THORNDIKE — Looking for something to do on an autumn afternoon in this tiny rural town of fewer than 1,000 people?

Well, there’s the museum of antique oddities the Bryant family owns and, unsurprisingly, there’s a farm you can visit.

If you’re looking for something more, the worldwide web suggests heading west to nearby Unity or Benton for an afternoon of entertainment. Though you might not have to do that much longer. The Mount View soccer programs have blossomed, giving hundreds of locals something to get excited about.

“Once you start having that winning program, the culture builds itself,” Mount View boys soccer coach Dale Hustus said after his unbeaten third-seeded Mustangs dropped Medomak Valley in the Class B North prelims over the weekend. “You look over here and you see 200-300 people supporting 25-30 boys on a blustery Saturday. I was here five years ago when you wouldn’t see 30 people here to support 30 boys. Certainly, the kids picking up their game, the winning program, it certainly helps build the fanbase.”

It’s not just the Mount View boys, either. The girls program makes its second appearance in the regional quarterfinals in four years this week following a 15-year absence from postseason play.

“The culture has changed over the last two years,” Mustangs girls coach Dave Page said. “Kids are starting to play soccer. Before, soccer was kind of the joke thing. We’ve worked really hard to change that.”

The No. 7 seed in the tournament, the girls are off to face perennial powerhouse Hermon on Wednesday in a quarterfinal match. The boys, however, as the No. 3 seed in their bracket with a perfect 15-0-0 record, are slated to play host to No. 6 Brewer on Tuesday.

Mount View girls soccer captains, from left, Taylor Hodgdon, Shala Davis and Emily Lancaster pose during practice Monday. Staff photo by David Leaming

There is symmetry for both sides to this tournament. The girls are meeting Hermon for the third straight time in the playoffs, having lost to the Hawks in the quarterfinals in 2015 and the preliminary round last fall. The Mustang boys entered the tournament as the No. 3 seed last year, too, but after narrowly avoiding an upset to No. 14 MCI in the prelims, they were bounced in the quarters.

It was a painful lesson learned by a young Mount View squad that hadn’t made a postseason appearance since 2011. A year older and wiser, the Mustangs believe they are ready this time around.

“The competition is a lot harder in the playoffs. Everybody is ramping up for it,” Mount View junior striker Elijah Allen said. “For us, it’s probably just knowing that the tempo of the game is going to 100 percent increase in the playoffs. It’s a totally different game. Everybody has the chance to knock off the others.

“We know that. It’s probably the biggest thing we learned from last year.”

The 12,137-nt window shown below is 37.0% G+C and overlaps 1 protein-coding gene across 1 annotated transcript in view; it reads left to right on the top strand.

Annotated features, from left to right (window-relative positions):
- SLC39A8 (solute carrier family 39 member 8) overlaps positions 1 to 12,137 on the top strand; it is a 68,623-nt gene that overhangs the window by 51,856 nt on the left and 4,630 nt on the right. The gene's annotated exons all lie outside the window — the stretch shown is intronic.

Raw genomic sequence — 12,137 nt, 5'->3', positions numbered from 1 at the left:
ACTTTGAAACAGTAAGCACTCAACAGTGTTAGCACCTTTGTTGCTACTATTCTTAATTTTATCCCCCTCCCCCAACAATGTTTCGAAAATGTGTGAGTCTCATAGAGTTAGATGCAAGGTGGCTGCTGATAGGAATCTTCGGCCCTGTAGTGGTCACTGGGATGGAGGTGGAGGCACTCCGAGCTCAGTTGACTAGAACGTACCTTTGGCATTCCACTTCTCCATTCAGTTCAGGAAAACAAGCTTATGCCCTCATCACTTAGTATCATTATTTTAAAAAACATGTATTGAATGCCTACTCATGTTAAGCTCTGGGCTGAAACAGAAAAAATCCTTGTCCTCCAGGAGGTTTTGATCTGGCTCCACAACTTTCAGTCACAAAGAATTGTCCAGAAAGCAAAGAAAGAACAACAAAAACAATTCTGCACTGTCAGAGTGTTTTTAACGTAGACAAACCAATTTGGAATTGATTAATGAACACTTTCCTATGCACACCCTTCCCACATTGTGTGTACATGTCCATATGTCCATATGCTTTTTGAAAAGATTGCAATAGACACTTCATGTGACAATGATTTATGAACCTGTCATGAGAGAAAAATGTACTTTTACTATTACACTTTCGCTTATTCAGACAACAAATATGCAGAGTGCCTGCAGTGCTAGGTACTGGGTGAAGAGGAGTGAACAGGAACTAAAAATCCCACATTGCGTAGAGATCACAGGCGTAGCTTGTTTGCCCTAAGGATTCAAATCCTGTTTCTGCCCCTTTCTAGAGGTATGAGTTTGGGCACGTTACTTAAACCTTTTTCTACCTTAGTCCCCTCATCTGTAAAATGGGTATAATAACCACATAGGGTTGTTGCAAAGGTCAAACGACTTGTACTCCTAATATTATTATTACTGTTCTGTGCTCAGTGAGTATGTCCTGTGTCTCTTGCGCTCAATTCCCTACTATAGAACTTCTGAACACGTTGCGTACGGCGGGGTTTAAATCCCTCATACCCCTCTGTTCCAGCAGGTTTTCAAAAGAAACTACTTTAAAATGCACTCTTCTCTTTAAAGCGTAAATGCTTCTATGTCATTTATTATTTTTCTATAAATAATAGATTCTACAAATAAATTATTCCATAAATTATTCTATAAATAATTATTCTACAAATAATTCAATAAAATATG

Hustus agrees with Allen. After the team lost the Kennebec Valley Athletic Conference championship game last week, he liked how the team rebounded against Medomak two days later.

“I wasn’t 100 percent sure how the boys were going to react to that,” Hustus admitted. “It’s always a biggie to get through that first playoff game. Luckily, we’ve seen (Brewer) before during the regular season. We’re going to go in and try and play our best game.”

Mount View soccer player Cassidy Pound, center, fires a shot past Elijah Allen, at left, as Chase Gilley pressures during practice in Thorndike on Monday. Staff photo by David Leaming

That elusive and difficult to define “best game” comes from a year-long commitment to soccer at Mount View.

For both the boys and the girls, the sport is no longer something they only tackle from August to October, and the results are paying dividends. The boys are a combined 27-1-0 over their last two regular seasons, while the girls have won 20 regular-season games since the start of the 2017 campaign.

“These kids play 365 days a year now,” Page said. “They play indoor three sessions, they go to camps, and they’ve really committed to doing that. I’ve told them where to go, but they are the ones who have to go and do it.”

“It really comes from this group of kids,” Hustus added. “This was the first group of kids that, as a team, took advantage of the ability to play out to (All Pro Sports Center in Waterville) during the winter and the ability to get some games scheduled during the summer. That made them better.”

The Mustang boys are big and skilled, while the girls lean on a scrapper’s mentality. Though they are built differently, they share a common trait.

There is little quit in this rural band of merry soccer players.

Mount View boys soccer keeper Richard Nelson makes a save during practice Monday. Staff photo by David Leaming

“They’re very difficult to keep up with,” Medomak Valley boys coach Brian Campbell said.

But, as long as this postseason run lasts, they won’t be difficult to find. They’ll be right here in Thorndike — in the heart of central Maine farm country — as the beating heart of one of the state’s unlikeliest soccer cultures.

They’re also not afraid of the competition getting more difficult with each passing round.

“The better the competition, the better we play,” Allen said.

Travis Barrett — 621-5621

[email protected]

Twitter: @TBarrettGWC

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